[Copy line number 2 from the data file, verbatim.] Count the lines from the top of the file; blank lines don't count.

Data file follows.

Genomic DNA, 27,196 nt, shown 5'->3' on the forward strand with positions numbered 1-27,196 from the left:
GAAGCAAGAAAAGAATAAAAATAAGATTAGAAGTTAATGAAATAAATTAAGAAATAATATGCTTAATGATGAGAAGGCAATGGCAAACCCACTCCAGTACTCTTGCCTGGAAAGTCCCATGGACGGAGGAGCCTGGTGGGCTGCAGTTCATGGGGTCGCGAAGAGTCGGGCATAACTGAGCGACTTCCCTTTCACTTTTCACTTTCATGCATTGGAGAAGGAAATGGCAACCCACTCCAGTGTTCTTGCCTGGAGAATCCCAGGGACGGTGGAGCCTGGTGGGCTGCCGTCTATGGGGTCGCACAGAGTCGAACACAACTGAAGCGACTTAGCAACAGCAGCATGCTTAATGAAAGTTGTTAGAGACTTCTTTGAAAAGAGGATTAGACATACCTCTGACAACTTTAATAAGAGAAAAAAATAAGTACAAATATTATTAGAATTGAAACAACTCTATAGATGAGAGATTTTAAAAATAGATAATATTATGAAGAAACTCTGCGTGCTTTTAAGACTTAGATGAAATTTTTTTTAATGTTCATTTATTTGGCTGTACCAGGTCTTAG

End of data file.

GAAGCAAGAAAAGAATAAAAATAAGATTAGAAGTTAATGAAATAAATTAAGAAATAATATGCTTAATGATGAGAAGGCAATGGCAAACCCACTCCAGTACTCTTGCCTGGAAAGTCCCATGGACGGAGGAGCCTGGTGGGCTGCAGTTCATGGGGTCGCGAAGAGTCGGGCATAACTGAGCGACTTCCCTTTCACTTTTCACTTTCATGCATTGGAGAAGGAAATGGCAACCCACTCCAGTGTTCTTGCCTGGAGAATCCCAGGGACGGTGGAGCCTGGTGGGCTGCCGTCTATGGGGTCGCACAGAGTCGAACACAACTGAAGCGACTTAGCAACAGCAGCATGCTTAATGAAAGTTGTTAGAGACTTCTTTGAAAAGAGGATTAGACATACCTCTGACAACTTTAATAAGAGAAAAAAATAAGTACAAATATTATTAGAATTGAAACAACTCTATAGATGAGAGATTTTAAAAATAGATAATATTATGAAGAAACTCTGCGTGCTTTTAAGACTTAGATGAAATTTTTTTTAATGTTCATTTATTTGGCTGTACCAGGTCTTAG